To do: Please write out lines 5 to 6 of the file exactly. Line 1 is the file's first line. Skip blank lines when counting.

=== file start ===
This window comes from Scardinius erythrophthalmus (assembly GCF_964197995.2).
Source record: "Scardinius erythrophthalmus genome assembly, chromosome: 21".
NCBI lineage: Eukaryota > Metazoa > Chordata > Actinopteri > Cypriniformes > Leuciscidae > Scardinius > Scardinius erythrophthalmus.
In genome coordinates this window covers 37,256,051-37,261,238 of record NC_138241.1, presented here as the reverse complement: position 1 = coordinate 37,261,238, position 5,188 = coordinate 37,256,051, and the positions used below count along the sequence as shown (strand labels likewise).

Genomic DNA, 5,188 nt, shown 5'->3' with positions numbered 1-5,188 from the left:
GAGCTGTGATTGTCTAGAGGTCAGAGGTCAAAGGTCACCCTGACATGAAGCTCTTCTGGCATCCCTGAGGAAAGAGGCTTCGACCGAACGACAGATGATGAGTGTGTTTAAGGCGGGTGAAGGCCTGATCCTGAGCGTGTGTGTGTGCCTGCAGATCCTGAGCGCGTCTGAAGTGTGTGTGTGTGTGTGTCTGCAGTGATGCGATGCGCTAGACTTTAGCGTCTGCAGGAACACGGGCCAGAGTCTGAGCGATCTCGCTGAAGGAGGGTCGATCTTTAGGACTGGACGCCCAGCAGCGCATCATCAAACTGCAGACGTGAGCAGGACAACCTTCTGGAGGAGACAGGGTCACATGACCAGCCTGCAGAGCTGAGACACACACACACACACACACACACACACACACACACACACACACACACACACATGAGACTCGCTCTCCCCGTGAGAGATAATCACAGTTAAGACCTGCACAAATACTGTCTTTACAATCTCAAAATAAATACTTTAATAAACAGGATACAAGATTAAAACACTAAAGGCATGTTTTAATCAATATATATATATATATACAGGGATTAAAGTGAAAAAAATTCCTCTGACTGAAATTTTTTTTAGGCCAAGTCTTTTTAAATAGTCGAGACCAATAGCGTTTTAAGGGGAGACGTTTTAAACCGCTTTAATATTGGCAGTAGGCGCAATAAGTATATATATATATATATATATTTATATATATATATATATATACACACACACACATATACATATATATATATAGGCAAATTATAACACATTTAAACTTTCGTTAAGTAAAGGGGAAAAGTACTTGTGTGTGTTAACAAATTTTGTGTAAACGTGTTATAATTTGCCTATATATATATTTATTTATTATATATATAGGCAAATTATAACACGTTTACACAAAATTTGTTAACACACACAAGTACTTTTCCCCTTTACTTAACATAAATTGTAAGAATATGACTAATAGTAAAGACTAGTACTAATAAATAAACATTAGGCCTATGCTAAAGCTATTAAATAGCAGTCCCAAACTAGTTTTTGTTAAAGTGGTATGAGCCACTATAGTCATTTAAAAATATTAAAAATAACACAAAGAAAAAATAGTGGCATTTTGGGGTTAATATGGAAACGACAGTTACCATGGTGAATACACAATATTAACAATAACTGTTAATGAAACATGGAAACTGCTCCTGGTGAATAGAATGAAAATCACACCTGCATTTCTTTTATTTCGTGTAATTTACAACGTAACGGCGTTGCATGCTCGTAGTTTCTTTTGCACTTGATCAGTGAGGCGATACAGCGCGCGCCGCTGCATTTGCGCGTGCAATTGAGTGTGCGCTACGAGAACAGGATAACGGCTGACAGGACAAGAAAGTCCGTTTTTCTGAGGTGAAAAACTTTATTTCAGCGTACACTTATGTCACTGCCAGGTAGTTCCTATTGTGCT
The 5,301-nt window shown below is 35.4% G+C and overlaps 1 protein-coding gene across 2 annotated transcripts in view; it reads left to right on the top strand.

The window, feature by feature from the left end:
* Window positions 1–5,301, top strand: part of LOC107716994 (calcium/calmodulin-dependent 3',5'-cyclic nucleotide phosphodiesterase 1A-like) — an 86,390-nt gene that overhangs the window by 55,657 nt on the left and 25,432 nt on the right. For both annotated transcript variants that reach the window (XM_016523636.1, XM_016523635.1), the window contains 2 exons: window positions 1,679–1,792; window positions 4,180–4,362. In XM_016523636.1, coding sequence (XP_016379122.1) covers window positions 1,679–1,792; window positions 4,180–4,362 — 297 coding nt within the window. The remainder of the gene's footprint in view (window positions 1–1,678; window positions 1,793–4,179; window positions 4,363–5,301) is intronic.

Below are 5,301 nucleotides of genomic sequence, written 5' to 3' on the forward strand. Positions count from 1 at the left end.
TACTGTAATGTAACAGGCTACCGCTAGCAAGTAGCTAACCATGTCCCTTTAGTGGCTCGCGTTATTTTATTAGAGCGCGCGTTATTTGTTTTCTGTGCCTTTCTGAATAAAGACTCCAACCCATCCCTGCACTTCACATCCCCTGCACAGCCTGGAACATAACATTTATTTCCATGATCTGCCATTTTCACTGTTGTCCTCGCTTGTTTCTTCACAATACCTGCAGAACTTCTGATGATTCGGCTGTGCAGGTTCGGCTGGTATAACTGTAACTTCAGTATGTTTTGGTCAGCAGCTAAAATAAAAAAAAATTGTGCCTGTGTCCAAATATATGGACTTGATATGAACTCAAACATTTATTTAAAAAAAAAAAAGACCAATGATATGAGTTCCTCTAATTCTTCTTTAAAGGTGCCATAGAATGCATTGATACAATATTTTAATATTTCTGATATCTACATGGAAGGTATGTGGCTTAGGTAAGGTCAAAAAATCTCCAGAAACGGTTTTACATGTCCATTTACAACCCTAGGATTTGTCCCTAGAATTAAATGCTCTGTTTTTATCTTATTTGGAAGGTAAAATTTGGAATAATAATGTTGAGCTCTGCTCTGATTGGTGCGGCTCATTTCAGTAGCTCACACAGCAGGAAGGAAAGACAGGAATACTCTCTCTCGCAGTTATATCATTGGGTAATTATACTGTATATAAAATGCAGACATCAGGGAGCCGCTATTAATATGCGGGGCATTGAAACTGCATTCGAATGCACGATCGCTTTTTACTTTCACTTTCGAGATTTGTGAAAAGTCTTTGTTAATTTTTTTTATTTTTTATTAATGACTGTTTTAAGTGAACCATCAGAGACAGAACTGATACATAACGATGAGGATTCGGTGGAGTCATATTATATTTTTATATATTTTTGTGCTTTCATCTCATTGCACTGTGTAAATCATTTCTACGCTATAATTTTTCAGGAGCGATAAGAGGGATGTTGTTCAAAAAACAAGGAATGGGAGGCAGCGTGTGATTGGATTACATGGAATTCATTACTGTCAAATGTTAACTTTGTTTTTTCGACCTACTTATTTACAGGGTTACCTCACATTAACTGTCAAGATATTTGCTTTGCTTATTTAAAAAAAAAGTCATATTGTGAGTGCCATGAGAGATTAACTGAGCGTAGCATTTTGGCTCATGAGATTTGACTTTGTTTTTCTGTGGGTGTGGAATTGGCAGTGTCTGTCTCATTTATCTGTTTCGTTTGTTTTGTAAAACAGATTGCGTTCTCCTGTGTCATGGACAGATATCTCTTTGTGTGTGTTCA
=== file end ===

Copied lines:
Genomic DNA, 5,188 nt, shown 5'->3' with positions numbered 1-5,188 from the left:
GAGCTGTGATTGTCTAGAGGTCAGAGGTCAAAGGTCACCCTGACATGAAGCTCTTCTGGCATCCCTGAGGAAAGAGGCTTCGACCGAACGACAGATGATGAGTGTGTTTAAGGCGGGTGAAGGCCTGATCCTGAGCGTGTGTGTGTGCCTGCAGATCCTGAGCGCGTCTGAAGTGTGTGTGTGTGTGTGTCTGCAGTGATGCGATGCGCTAGACTTTAGCGTCTGCAGGAACACGGGCCAGAGTCTGAGCGATCTCGCTGAAGGAGGGTCGATCTTTAGGACTGGACGCCCAGCAGCGCATCATCAAACTGCAGACGTGAGCAGGACAACCTTCTGGAGGAGACAGGGTCACATGACCAGCCTGCAGAGCTGAGACACACACACACACACACACACACACACACACACACACACACACACACACACATGAGACTCGCTCTCCCCGTGAGAGATAATCACAGTTAAGACCTGCACAAATACTGTCTTTACAATCTCAAAATAAATACTTTAATAAACAGGATACAAGATTAAAACACTAAAGGCATGTTTTAATCAATATATATATATATATACAGGGATTAAAGTGAAAAAAATTCCTCTGACTGAAATTTTTTTTAGGCCAAGTCTTTTTAAATAGTCGAGACCAATAGCGTTTTAAGGGGAGACGTTTTAAACCGCTTTAATATTGGCAGTAGGCGCAATAAGTATATATATATATATATATATTTATATATATATATATATATACACACACACACATATACATATATATATATAGGCAAATTATAACACATTTAAACTTTCGTTAAGTAAAGGGGAAAAGTACTTGTGTGTGTTAACAAATTTTGTGTAAACGTGTTATAATTTGCCTATATATATATTTATTTATTATATATATAGGCAAATTATAACACGTTTACACAAAATTTGTTAACACACACAAGTACTTTTCCCCTTTACTTAACATAAATTGTAAGAATATGACTAATAGTAAAGACTAGTACTAATAAATAAACATTAGGCCTATGCTAAAGCTATTAAATAGCAGTCCCAAACTAGTTTTTGTTAAAGTGGTATGAGCCACTATAGTCATTTAAAAATATTAAAAATAACACAAAGAAAAAATAGTGGCATTTTGGGGTTAATATGGAAACGACAGTTACCATGGTGAATACACAATATTAACAATAACTGTTAATGAAACATGGAAACTGCTCCTGGTGAATAGAATGAAAATCACACCTGCATTTCTTTTATTTCGTGTAATTTACAACGTAACGGCGTTGCATGCTCGTAGTTTCTTTTGCACTTGATCAGTGAGGCGATACAGCGCGCGCCGCTGCATTTGCGCGTGCAATTGAGTGTGCGCTACGAGAACAGGATAACGGCTGACAGGACAAGAAAGTCCGTTTTTCTGAGGTGAAAAACTTTATTTCAGCGTACACTTATGTCACTGCCAGGTAGTTCCTATTGTGCT